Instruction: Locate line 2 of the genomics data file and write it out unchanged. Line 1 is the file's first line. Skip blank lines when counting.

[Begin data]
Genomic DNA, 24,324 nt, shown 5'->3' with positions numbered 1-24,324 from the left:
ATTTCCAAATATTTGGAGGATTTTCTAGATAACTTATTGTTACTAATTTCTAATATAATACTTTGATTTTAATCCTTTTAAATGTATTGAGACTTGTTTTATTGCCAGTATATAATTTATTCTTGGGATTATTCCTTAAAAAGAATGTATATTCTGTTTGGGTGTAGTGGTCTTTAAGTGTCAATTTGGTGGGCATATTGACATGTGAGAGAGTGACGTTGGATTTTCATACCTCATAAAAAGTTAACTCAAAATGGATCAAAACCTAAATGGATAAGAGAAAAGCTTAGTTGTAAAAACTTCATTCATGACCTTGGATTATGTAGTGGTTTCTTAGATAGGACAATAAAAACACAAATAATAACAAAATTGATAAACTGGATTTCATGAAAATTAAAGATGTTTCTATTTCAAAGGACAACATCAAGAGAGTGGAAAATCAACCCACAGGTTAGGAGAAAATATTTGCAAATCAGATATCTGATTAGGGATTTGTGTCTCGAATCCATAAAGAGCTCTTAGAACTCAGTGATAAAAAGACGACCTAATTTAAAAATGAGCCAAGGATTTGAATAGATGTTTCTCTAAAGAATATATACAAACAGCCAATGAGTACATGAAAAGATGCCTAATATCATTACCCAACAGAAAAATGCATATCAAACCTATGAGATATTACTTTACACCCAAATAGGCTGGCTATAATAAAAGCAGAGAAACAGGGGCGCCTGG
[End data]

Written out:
ATTTCCAAATATTTGGAGGATTTTCTAGATAACTTATTGTTACTAATTTCTAATATAATACTTTGATTTTAATCCTTTTAAATGTATTGAGACTTGTTTTATTGCCAGTATATAATTTATTCTTGGGATTATTCCTTAAAAAGAATGTATATTCTGTTTGGGTGTAGTGGTCTTTAAGTGTCAATTTGGTGGGCATATTGACATGTGAGAGAGTGACGTTGGATTTTCATACCTCATAAAAAGTTAACTCAAAATGGATCAAAACCTAAATGGATAAGAGAAAAGCTTAGTTGTAAAAACTTCATTCATGACCTTGGATTATGTAGTGGTTTCTTAGATAGGACAATAAAAACACAAATAATAACAAAATTGATAAACTGGATTTCATGAAAATTAAAGATGTTTCTATTTCAAAGGACAACATCAAGAGAGTGGAAAATCAACCCACAGGTTAGGAGAAAATATTTGCAAATCAGATATCTGATTAGGGATTTGTGTCTCGAATCCATAAAGAGCTCTTAGAACTCAGTGATAAAAAGACGACCTAATTTAAAAATGAGCCAAGGATTTGAATAGATGTTTCTCTAAAGAATATATACAAACAGCCAATGAGTACATGAAAAGATGCCTAATATCATTACCCAACAGAAAAATGCATATCAAACCTATGAGATATTACTTTACACCCAAATAGGCTGGCTATAATAAAAGCAGAGAAACAGGGGCGCCTGG